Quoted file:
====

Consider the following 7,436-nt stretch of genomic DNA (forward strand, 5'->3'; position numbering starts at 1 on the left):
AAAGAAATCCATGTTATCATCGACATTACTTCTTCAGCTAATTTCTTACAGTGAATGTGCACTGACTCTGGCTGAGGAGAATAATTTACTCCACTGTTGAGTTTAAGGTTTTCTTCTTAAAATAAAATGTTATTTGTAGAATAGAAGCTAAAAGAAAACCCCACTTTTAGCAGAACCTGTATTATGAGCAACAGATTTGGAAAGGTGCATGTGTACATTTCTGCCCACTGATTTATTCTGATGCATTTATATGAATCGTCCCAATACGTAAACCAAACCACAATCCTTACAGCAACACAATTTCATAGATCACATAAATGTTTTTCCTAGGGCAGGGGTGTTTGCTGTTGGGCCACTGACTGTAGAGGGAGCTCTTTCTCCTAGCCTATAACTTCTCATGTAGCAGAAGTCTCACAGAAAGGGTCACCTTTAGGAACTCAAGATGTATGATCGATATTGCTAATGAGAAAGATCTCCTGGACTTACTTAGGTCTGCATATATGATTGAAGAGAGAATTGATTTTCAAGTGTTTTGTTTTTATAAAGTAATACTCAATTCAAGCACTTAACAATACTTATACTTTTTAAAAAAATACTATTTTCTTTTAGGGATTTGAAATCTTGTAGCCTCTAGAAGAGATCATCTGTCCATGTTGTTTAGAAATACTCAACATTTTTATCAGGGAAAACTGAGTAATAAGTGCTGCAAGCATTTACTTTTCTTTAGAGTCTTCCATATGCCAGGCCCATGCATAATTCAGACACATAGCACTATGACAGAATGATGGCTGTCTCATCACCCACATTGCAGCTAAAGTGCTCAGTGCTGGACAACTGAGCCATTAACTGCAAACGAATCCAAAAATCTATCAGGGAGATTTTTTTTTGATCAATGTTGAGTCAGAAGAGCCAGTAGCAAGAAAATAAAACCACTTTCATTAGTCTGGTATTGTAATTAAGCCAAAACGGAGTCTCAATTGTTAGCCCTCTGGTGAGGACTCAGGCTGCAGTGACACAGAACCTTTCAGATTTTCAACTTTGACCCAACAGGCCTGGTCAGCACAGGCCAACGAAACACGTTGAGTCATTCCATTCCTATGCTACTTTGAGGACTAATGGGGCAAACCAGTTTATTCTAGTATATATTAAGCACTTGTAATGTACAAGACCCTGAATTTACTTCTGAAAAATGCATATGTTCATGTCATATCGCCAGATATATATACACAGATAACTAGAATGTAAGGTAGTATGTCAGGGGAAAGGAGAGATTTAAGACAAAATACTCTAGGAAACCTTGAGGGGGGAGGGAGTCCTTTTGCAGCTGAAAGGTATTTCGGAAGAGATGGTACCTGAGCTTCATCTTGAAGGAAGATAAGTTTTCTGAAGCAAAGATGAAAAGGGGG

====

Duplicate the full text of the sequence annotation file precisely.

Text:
Consider the following 7,436-nt stretch of genomic DNA (forward strand, 5'->3'; position numbering starts at 1 on the left):
AAAGAAATCCATGTTATCATCGACATTACTTCTTCAGCTAATTTCTTACAGTGAATGTGCACTGACTCTGGCTGAGGAGAATAATTTACTCCACTGTTGAGTTTAAGGTTTTCTTCTTAAAATAAAATGTTATTTGTAGAATAGAAGCTAAAAGAAAACCCCACTTTTAGCAGAACCTGTATTATGAGCAACAGATTTGGAAAGGTGCATGTGTACATTTCTGCCCACTGATTTATTCTGATGCATTTATATGAATCGTCCCAATACGTAAACCAAACCACAATCCTTACAGCAACACAATTTCATAGATCACATAAATGTTTTTCCTAGGGCAGGGGTGTTTGCTGTTGGGCCACTGACTGTAGAGGGAGCTCTTTCTCCTAGCCTATAACTTCTCATGTAGCAGAAGTCTCACAGAAAGGGTCACCTTTAGGAACTCAAGATGTATGATCGATATTGCTAATGAGAAAGATCTCCTGGACTTACTTAGGTCTGCATATATGATTGAAGAGAGAATTGATTTTCAAGTGTTTTGTTTTTATAAAGTAATACTCAATTCAAGCACTTAACAATACTTATACTTTTTAAAAAAATACTATTTTCTTTTAGGGATTTGAAATCTTGTAGCCTCTAGAAGAGATCATCTGTCCATGTTGTTTAGAAATACTCAACATTTTTATCAGGGAAAACTGAGTAATAAGTGCTGCAAGCATTTACTTTTCTTTAGAGTCTTCCATATGCCAGGCCCATGCATAATTCAGACACATAGCACTATGACAGAATGATGGCTGTCTCATCACCCACATTGCAGCTAAAGTGCTCAGTGCTGGACAACTGAGCCATTAACTGCAAACGAATCCAAAAATCTATCAGGGAGATTTTTTTTTGATCAATGTTGAGTCAGAAGAGCCAGTAGCAAGAAAATAAAACCACTTTCATTAGTCTGGTATTGTAATTAAGCCAAAACGGAGTCTCAATTGTTAGCCCTCTGGTGAGGACTCAGGCTGCAGTGACACAGAACCTTTCAGATTTTCAACTTTGACCCAACAGGCCTGGTCAGCACAGGCCAACGAAACACGTTGAGTCATTCCATTCCTATGCTACTTTGAGGACTAATGGGGCAAACCAGTTTATTCTAGTATATATTAAGCACTTGTAATGTACAAGACCCTGAATTTACTTCTGAAAAATGCATATGTTCATGTCATATCGCCAGATATATATACACAGATAACTAGAATGTAAGGTAGTATGTCAGGGGAAAGGAGAGATTTAAGACAAAATACTCTAGGAAACCTTGAGGGGGGAGGGAGTCCTTTTGCAGCTGAAAGGTATTTCGGAAGAGATGGTACCTGAGCTTCATCTTGAAGGAAGATAAGTTTTCTGAAGCAAAGATGAAAAGGGGG